Jack Kornfield's latest book is "No Time Like the Present: Finding Freedom, Love, and Joy Right Where You Are."

Uncertain times are “the perfect place to deepen the practice of awakening,” writes the longtime Buddhist teacher Jack Kornfield. Kornfield’s latest book, “No Time Like the Present: Finding Freedom, Love, and Joy Right Where You Are,” offers advice on finding freedom from worry, anxiety and want. The founder of Marin’s Spirit Rock meditation center, Kornfield joins us to discuss his new book and share what he’s learned as a longtime practitioner of Buddhism and mindfulness.

Buddhist Teacher Jack Kornfield on Learning to Let Go of Anxiety 15 June,2017Michael Krasny

  • Noelle

    We really need this today. Thank you.

  • geraldfnord

    Mr Kornfield should cite evidence for some of his beliefs from neuroscience only if he is willing to discard others of his beliefs on the basis of neuroscientific evidence should contradict them; has this ever happened?

  • geraldfnord

    What about cause-and-effect? When, if ever, were it ever just a practical course to punish people who have done great evil, and make sure that they are seen to have been punished, in order to discourage others from taking the same course?

  • kareninsf

    I need to get this book!

  • Rozalina Gutman

    I’ve met Jack Kornfeild and appreciate his work in the realm of self-mastery. However, what are the implications of the Einstein’s quote he had brought up: “If you are able to kiss the girl while driving safely, you are not giving it enough attention.” And, why did he brought up another quote of Dalai Lama: “They took everything from me – my religion, my books, my home. So, why should I give them my happiness?” Maybe, due to being in the body of the privileged gender/class he does not comprehend so much of what is at stake during the times of pro-active War on Minds. Maybe, he does not understand that the quote is quite revealing of the attitude of Happiness IN-DEFIANCE, because he did not have to live through the personal suffering experience?

    And this moves me to take it further: While I appreciate the mention on the public radio forum of the fact of Tibetan nation’s suffering, I am puzzled about WHY is it possible that no mention was made by either speaker of distinction to use the opportunity to point out the fact that this subject has become increasingly “normalized” and does not elicit any righteous indignation neither in both speakers, nor in the majority of the listeners (I see no similar alerts about this error of lacking compassion and following the pattern of absent self-compassion by Tibetan leaders…). Is this the effect of what some of my colleagues Arts Therapists call ironically self-defeating “blindfulness” that this nation needs to be mindful of avoiding, particularly during our current turbulent time of having a duty to take the strong self-preservation stand to mobilize and to defend our democratic freedoms under unprecedented calculated attack by the democracy’s enemies within and outside of our country?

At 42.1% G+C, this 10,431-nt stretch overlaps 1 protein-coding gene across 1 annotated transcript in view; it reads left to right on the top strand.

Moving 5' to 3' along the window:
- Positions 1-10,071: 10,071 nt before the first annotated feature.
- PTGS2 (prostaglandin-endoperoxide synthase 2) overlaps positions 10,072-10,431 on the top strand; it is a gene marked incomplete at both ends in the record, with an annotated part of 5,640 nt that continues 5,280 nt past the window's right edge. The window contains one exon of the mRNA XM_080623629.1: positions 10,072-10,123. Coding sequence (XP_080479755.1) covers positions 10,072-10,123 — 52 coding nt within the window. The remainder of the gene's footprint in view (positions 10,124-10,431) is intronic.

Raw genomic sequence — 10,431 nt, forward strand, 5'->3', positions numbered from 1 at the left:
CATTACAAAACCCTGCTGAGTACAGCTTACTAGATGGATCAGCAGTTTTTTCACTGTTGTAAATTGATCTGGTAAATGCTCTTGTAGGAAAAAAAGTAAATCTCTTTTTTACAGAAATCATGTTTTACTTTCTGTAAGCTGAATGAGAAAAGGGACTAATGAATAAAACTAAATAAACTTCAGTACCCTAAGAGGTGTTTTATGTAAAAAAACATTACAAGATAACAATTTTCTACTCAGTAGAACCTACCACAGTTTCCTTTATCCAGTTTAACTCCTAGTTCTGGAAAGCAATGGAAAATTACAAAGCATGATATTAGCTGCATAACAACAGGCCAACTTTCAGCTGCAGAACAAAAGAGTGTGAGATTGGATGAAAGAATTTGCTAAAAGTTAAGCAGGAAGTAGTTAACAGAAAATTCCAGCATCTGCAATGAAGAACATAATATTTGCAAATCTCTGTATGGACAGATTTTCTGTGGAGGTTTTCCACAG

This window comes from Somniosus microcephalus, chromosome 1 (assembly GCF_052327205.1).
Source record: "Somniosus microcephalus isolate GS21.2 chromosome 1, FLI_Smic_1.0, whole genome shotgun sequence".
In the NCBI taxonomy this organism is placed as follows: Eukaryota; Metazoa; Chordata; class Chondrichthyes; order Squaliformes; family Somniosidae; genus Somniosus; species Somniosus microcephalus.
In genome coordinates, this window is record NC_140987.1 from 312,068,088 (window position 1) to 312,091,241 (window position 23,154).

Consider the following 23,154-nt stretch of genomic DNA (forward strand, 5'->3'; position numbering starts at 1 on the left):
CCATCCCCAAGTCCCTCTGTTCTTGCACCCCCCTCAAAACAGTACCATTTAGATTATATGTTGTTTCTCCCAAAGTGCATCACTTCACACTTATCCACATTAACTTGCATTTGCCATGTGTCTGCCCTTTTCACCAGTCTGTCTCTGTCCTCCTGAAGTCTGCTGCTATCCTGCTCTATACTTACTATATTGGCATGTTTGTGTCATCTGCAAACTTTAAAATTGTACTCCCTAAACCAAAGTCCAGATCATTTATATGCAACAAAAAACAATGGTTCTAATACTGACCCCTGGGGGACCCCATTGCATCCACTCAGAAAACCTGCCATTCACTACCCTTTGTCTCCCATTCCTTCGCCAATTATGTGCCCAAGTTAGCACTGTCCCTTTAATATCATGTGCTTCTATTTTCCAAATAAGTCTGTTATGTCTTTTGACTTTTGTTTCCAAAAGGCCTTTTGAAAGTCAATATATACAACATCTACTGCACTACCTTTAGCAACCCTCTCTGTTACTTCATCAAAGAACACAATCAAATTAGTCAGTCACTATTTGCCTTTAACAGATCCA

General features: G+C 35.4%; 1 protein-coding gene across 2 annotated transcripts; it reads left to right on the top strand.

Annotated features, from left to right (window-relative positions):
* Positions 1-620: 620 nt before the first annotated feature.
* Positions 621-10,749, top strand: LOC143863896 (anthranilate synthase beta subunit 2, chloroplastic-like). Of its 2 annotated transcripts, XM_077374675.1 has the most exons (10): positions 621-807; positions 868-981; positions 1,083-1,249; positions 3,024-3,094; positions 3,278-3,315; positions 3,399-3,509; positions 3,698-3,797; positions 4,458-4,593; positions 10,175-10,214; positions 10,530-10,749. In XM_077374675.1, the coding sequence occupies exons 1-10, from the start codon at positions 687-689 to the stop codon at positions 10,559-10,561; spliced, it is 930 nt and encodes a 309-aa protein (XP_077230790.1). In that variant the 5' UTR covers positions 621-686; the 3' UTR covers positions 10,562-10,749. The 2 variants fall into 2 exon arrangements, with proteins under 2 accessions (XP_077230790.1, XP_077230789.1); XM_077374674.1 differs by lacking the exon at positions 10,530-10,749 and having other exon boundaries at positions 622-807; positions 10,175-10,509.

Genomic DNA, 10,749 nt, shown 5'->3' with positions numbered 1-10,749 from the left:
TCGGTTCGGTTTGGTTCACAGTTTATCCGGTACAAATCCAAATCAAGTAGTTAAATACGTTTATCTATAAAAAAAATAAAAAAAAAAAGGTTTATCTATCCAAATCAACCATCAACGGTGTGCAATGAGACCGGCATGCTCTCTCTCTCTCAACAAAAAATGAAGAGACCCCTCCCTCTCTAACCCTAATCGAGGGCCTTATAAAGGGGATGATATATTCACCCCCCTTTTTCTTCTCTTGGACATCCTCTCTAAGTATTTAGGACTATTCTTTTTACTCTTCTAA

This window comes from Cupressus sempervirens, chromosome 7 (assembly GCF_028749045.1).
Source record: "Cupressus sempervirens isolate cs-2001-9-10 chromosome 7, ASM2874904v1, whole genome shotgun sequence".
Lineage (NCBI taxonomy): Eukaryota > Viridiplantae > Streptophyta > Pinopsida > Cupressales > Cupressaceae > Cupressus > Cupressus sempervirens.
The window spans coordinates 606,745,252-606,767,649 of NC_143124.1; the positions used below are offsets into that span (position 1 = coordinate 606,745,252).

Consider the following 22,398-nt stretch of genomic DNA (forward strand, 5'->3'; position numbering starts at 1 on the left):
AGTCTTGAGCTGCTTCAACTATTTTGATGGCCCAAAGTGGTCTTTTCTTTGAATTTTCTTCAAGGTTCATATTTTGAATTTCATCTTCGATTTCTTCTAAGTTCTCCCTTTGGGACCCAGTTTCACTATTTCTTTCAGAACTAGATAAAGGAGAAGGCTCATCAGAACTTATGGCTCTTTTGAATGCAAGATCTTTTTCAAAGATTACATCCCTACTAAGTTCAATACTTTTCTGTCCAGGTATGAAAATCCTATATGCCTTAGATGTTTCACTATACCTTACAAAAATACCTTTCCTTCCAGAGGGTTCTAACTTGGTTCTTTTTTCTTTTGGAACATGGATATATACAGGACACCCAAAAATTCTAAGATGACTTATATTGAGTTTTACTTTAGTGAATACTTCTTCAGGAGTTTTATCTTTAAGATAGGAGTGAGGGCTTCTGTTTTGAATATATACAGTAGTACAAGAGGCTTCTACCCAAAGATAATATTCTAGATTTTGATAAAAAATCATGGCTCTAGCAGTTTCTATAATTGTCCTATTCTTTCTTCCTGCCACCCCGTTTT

Host

Michael Krasny

Michael Krasny, PhD, has been in broadcast journalism since 1983. He was with ABC in both radio and television and migrated to public broadcasting in 1993. He has been Professor of English at San Francisco State University and also taught at Stanford, the University of San Francisco and the University of California, as well as in the Fulbright International Institutes. A veteran interviewer for the nationally broadcast City Arts and Lectures, he is the author of a number of books, including “Off Mike: A Memoir of Talk Radio and Literary Life” (Stanford University Press) “Spiritual Envy” (New World); “Sound Ideas” (with M.E. Sokolik/ McGraw-Hill); “Let There Be Laughter” (Harper-Collins) as well as the twenty-four lecture series in DVD, audio and book, “Short Story Masterpieces” (The Teaching Company). He has interviewed many of the world’s leading political, cultural, literary, science and technology figures, as well as major figures from the world of entertainment. He is the recipient of many awards and honors including the S.Y. Agnon Medal for Intellectual Achievement; The Eugene Block Award for Human Rights Journalism; the James Madison Freedom of Information Award; the Excellence in Journalism Award from the National Lesbian and Gay Journalists Association; Career Achievement Award from the Society of Professional Journalists and an award from the Radio and Television News Directors Association. He holds a B.A. (cum laude) and M.A. from Ohio University and a PhD from the University of Wisconsin.

Sponsored by

Become a KQED sponsor